Skip to Content

NEFSE_logo_300

Why NEFSE?

What is NEFSE?

Accomplishments

Partners

Contacts

Why NEFSE?

In order to help Ethiopian youth develop the skills and tools necessary to create innovative solutions to their communities’ challenges, the UW is collaborating with local implementing partners to develop and implement NEFSE-Ethiopia. This program will help youth build better futures by teaching leadership, teamwork, and communication skills among teams of rural youth and youth leaders. The curriculum is intended to provide resources and support to help youth take lessons back home and implement projects through youth associations in their local communities, building resilience, and strengthening local food systems.

An ecological systems theory and developmental asset model approach has been used to inform the NEFSE program design, helping youth examine the interconnectedness among themselves as individuals, the communities of which they are a part on both a human and environmental level, and the multi-directionality of these connections. This will serve to both foster a sense of themselves as leaders, but also as supported, valued, and responsible members of a larger whole. The three areas the NEFSE curriculum focuses on are youth leadership development, systems thinking development, and utilizing education and empowerment as tools for social change.

What is NEFSE?

With many complex factors affecting the health of rural Ethiopian communities, approaches are needed to understand the determinants that shape health from an interdisciplinary perspective. These approaches should include participatory methods to recognize the wisdom of indigenous knowledge about local landscapes coupled with scientific information in order to affect appropriate and sustainable action. Such approaches would then inform health and agriculture policies that would create healthy rural places that consider the health of the whole community: people, economies, and environment.

At the core of the NEFSE curriculum is this belief and value in the interconnectedness of life and health. Each of the units takes a sequenced approach to help students consider first their own lived experiences, engage in lecture and group discussions and critically evaluate new concepts, and then apply these ideas in practical, mostly hands-on activities. Lesson topics included in the NEFSE curriculum were identified collaboratively by colleagues in Ethiopia and Wisconsin, and the lessons were edited by Ethiopian faculty and youth to help ensure cultural and contextual relevance.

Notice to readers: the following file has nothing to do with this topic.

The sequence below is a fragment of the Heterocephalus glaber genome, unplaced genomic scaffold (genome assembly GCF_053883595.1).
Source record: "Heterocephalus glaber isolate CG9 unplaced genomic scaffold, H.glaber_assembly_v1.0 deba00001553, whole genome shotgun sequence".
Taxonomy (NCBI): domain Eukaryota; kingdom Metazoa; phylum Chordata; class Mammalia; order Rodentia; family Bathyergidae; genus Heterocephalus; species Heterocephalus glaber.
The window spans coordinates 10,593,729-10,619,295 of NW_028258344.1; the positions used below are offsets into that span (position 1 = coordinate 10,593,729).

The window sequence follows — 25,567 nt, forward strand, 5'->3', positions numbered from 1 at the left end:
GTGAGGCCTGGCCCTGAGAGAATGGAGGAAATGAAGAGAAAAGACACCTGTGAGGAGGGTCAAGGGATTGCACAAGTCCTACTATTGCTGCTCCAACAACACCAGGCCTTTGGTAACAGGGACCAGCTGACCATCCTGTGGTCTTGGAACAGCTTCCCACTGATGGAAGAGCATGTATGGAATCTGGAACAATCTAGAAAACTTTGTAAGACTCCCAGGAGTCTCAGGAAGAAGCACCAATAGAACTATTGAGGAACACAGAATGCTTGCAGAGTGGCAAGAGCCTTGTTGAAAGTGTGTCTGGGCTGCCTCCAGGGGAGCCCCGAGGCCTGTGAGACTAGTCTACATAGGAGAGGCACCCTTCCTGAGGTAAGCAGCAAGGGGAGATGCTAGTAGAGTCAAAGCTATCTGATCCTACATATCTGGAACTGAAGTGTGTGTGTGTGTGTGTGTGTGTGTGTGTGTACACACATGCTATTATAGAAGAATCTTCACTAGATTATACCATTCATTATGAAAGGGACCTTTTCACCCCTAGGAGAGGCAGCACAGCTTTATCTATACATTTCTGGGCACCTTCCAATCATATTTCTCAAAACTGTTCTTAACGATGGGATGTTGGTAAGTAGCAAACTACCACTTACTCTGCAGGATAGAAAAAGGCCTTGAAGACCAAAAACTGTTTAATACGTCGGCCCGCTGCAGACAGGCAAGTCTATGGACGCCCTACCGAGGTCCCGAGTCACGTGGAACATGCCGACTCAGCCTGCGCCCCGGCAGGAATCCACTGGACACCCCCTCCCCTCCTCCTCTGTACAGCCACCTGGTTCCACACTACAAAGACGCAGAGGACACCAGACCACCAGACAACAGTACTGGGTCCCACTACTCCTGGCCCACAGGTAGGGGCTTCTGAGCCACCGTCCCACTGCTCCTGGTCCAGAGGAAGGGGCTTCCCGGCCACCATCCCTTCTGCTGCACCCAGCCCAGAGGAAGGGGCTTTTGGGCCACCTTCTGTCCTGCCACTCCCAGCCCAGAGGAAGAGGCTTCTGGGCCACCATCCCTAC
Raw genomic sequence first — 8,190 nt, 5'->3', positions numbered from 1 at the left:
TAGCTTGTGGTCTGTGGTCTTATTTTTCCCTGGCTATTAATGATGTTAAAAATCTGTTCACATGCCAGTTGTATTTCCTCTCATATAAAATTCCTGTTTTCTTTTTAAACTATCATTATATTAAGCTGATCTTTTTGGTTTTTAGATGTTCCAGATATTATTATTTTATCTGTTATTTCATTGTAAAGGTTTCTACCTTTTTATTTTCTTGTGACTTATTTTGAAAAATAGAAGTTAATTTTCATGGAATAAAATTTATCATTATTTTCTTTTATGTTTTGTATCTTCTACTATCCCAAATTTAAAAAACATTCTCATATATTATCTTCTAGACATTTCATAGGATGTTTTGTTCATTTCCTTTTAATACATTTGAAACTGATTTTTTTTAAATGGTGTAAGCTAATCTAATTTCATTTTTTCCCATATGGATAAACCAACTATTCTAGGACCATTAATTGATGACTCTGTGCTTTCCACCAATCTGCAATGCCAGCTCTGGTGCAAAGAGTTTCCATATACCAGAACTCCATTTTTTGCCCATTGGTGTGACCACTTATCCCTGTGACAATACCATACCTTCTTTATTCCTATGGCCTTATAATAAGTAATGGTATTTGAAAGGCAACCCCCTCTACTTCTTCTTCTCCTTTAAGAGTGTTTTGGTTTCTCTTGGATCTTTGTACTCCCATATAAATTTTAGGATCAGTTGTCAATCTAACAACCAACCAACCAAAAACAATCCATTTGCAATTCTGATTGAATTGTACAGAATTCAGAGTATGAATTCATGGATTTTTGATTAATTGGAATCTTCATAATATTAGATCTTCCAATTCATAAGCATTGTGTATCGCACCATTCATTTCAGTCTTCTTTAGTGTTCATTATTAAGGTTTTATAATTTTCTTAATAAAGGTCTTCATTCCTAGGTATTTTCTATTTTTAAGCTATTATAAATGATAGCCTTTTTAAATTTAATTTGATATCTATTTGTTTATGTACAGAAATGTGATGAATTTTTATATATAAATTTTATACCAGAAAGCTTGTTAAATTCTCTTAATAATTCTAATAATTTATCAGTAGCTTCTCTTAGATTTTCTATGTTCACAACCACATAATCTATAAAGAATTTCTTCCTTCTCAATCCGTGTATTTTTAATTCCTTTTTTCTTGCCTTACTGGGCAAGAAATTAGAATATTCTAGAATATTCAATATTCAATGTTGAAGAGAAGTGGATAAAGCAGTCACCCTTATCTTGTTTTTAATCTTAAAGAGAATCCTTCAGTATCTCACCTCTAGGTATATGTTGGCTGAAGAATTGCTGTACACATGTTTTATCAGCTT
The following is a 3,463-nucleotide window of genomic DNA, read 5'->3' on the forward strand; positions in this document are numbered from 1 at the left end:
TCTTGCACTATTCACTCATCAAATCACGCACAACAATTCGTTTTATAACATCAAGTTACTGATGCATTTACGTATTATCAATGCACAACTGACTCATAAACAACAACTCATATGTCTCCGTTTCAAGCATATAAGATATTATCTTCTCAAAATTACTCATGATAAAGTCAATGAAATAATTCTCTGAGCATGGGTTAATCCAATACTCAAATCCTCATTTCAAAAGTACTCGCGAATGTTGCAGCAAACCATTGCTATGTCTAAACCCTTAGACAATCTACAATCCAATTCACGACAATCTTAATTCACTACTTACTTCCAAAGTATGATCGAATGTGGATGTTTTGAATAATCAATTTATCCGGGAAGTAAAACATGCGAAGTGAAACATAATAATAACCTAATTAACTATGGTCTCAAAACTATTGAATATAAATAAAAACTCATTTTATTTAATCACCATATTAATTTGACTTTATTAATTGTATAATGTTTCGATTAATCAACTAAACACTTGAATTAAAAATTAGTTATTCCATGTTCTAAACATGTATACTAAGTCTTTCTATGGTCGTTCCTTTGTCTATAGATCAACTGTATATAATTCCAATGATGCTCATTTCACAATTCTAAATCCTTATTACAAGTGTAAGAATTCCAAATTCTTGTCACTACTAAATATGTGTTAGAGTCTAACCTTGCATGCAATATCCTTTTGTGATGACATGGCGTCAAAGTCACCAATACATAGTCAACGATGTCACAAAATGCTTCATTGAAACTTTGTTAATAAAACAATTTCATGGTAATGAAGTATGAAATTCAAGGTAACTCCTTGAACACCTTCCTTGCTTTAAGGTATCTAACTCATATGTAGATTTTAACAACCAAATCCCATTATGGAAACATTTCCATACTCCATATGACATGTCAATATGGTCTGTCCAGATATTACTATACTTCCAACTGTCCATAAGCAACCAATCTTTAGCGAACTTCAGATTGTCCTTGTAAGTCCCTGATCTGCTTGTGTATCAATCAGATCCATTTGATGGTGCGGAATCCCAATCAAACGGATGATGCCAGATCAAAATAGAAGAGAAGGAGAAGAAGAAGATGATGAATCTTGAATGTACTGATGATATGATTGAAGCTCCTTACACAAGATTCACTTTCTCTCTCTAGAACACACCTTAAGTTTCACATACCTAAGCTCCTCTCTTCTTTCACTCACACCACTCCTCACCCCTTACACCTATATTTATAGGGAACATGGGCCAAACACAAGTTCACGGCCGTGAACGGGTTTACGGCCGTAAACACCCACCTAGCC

Accomplishments

The NEFSE curriculum was designed to be taught to Ethiopian youth coordinators, program managers, and other instructors who can then adapt and implement these lessons within their local contexts. Thus, the curriculum is assembled into an Instructor Manual and is aimed to build capacity and a local cadre of Ethiopian instructors to support sustainability and align efforts with broader Government of Ethiopia rural development strategies. The approach emphasized is one of facilitation (rather than instruction), so that participants can share their own lived experiences as they create innovative solutions.

Our hope is that the NEFSE Youth Leadership curriculum will model the existing UW-Ethiopia twinning partnership model, whereby we will build collaborations between Ethiopian and Wisconsin institutions to support bi-directional exchanges of ideas and innovation. Food insecurity and youth leadership are important topics in Wisconsin, and it is important for Ethiopian and American youth to learn how interconnected they are and develop ways to learn not only about but also from other cultures. This will yield a process where local participants can drive inquiry into ecological and health systems to foster local ownership and facilitate youth understanding about their communities’ needs and human and natural capital assets.

Outcomes

  • 25 Ethiopian participants completed NEFSE workshops, including youth, youth coordinators, and teachers
  • 30 Wisconsin participants including UW students and community partners
  • 10 participants have completed NEFSE instructor course

Impact

  • In Ethiopia, 100% of NEFSE instructors gained confidence in core content areas of health, nutrition, food systems, and facilitation. 100% of instructors will incorporate NEFSE content into their work with youth.
  • In Wisconsin, 95% of participants gained knowledge in food systems; 88% increased confidence in how to get involved in local health, food systems, and/or youth development activities; and 76% increased ability to identify personal, social, and environmental factors that contribute to good health.

Partners

This program was made possible with support from the Ira and Ineva Reilly Baldwin Wisconsin Idea Endowment and the University of Wisconsin-Madison School of Medicine & Public Health and the College of Agriculture and Life Sciences.

The materials are a compilation of new and existing materials that were adapted to the southern Ethiopian context to ensure contextual relevance. Lessons modified upon existing materials reference the source. Multiple individuals contributed to the curriculum, representing several institutions from Ethiopia and Wisconsin:

  • Addis Ababa University
  • Enga le Enga
  • Hawassa University
  • International Livestock Research Institute
  • International Potato Center
  • People 2 People
  • University of California-Berkeley
  • University of Colorado
  • University of Wisconsin Cooperative Extension

Contacts

Contact Heidi Busse for more information about NEFSE.


webmaster@surgery.wisc.edu Copyright © 2016 The Board of Regents of the University of Wisconsin System